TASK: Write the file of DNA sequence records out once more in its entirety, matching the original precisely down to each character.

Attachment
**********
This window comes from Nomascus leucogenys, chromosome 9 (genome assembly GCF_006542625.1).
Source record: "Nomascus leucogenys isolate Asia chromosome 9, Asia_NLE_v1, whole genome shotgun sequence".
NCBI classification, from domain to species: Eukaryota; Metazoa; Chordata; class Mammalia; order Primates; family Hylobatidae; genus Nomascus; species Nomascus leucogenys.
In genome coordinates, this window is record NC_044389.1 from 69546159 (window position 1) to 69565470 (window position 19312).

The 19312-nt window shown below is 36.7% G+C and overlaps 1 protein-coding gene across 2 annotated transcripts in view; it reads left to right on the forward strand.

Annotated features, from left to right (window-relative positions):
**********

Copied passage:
This window comes from Nomascus leucogenys, chromosome 9 (genome assembly GCF_006542625.1).
Source record: "Nomascus leucogenys isolate Asia chromosome 9, Asia_NLE_v1, whole genome shotgun sequence".
NCBI classification, from domain to species: Eukaryota; Metazoa; Chordata; class Mammalia; order Primates; family Hylobatidae; genus Nomascus; species Nomascus leucogenys.
In genome coordinates, this window is record NC_044389.1 from 69546159 (window position 1) to 69565470 (window position 19312).

The 19312-nt window shown below is 36.7% G+C and overlaps 1 protein-coding gene across 2 annotated transcripts in view; it reads left to right on the forward strand.

Annotated features, from left to right (window-relative positions):